Accolade



any award, honor, or laudatory notice:
The play received accolades from the press.
a light touch on the shoulder with the flat side of the sword or formerly by an embrace, done in the ceremony of conferring knighthood.
the ceremony itself.
Music. a brace joining several staves.
Architecture.

an archivolt or hood molding having more or less the form of an ogee arch.
a decoration having more or less the form of an ogee arch, cut into a lintel or flat arch.

Contemporary Examples

He now becomes the thirteenth Frenchman to get the accolade, the first since 1985.
If He Had to be French… Peter Stothard October 8, 2008

As of now, it is the only hotel that can boast this accolade.
How to Get the VIP Treatment in Moscow Jolie Hunt February 26, 2010

By the way, why is special interests always shady while special needs is practically an accolade?
Up to a Point: In Defense of Lobbyists P. J. O’Rourke October 24, 2014

What has Michelle Obama, by contrast, done over the past year to merit her accolade?
Michelle Obama’s Power Trip Tunku Varadarajan October 6, 2010

“Unsung Yugoslavian novelist” is not the sort of accolade that moves a book off of a shelf.
Danilo Kis, the Stylish Historian of Infamy Anthony Paletta June 18, 2013

Historical Examples

accolade, a gentle blow with a sword on the shoulder in conferring knighthood.
The Nuttall Encyclopaedia Edited by Rev. James Wood

Thus he won the accolade of his peers as a worthy horse-man of the hills.
A Texas Ranger William MacLeod Raine

But after all, who could resist the accolade he had received?
The Mind Digger Winston Marks

Marjory, do you remember when you sat on the throne in the cave, and gave me the accolade?
The Mystery of the Sea Bram Stoker

By now Kedzie was familiar enough with names of great places to realize the accolade.
We Can’t Have Everything Rupert Hughes

noun
strong praise or approval; acclaim
an award or honour
the ceremonial gesture used to confer knighthood, originally an embrace, now a touch on the shoulder with a sword
a rare word for brace (sense 7)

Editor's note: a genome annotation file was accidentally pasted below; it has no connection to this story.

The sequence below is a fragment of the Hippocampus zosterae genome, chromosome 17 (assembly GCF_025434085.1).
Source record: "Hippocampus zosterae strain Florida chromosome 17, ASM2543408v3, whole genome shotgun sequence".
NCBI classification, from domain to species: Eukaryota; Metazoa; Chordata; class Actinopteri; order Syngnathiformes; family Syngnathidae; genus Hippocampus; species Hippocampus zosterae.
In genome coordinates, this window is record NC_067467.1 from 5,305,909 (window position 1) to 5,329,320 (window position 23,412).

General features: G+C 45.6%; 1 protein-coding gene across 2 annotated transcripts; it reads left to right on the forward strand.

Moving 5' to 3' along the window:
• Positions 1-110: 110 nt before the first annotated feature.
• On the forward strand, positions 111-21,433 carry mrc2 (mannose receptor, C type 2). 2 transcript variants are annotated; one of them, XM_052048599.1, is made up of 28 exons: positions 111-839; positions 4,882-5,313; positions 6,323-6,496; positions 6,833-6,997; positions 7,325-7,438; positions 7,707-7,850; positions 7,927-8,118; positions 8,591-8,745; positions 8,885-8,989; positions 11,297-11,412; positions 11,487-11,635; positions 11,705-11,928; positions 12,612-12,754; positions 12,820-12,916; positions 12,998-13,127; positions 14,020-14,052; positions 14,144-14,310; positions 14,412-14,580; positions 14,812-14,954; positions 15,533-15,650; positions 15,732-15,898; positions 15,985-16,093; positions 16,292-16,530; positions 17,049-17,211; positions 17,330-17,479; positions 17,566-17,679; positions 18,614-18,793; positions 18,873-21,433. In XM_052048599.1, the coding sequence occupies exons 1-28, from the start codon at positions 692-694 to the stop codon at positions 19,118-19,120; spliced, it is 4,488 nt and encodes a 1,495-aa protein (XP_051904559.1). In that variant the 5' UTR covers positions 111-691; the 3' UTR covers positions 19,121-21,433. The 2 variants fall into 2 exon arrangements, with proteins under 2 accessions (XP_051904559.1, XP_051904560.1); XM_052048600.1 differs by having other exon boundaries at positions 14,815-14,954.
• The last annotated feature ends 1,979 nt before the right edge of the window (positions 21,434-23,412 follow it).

(architect) a curved ornamental moulding, esp one having the shape of an ogee arch
n.

1620s, from French accolade (16c.), from Provençal acolada or Italian accollata, ultimately from noun use of a fem. past participle from Vulgar Latin *accollare “to embrace around the neck,” from Latin ad- “to” (see ad-) + collum “neck” (see collar (n.)).

The original sense is of an embrace about the neck or the tapping of a sword on the shoulders to confer knighthood. Extended meaning “praise, award” is from 1852. Also see -ade. Earlier was accoll (mid-14c.), from Old French acolee “an embrace, kiss, especially that given to a new-made knight,” from verb acoler. The French noun in the 16c. was transformed to accolade, with the foreign suffix.

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  • Accoladed

    any award, honor, or laudatory notice: The play received accolades from the press. a light touch on the shoulder with the flat side of the sword or formerly by an embrace, done in the ceremony of conferring knighthood. the ceremony itself. Music. a brace joining several staves. Architecture. an archivolt or hood molding having more […]

  • Accolated

    (of portraits on a coin, medal, or escutcheon) overlapping and facing in the same direction; conjoined.



  • Accommodable

    to do a kindness or a favor to; oblige: to accommodate a friend by helping him move to a new apartment. to provide suitably; supply (usually followed by with): The officials were accommodated with seats toward the front of the room. to lend money to: Can you accommodate him, or are you short of cash? […]

  • Accommodate

    to do a kindness or a favor to; oblige: to accommodate a friend by helping him move to a new apartment. to provide suitably; supply (usually followed by with): The officials were accommodated with seats toward the front of the room. to lend money to: Can you accommodate him, or are you short of cash? […]



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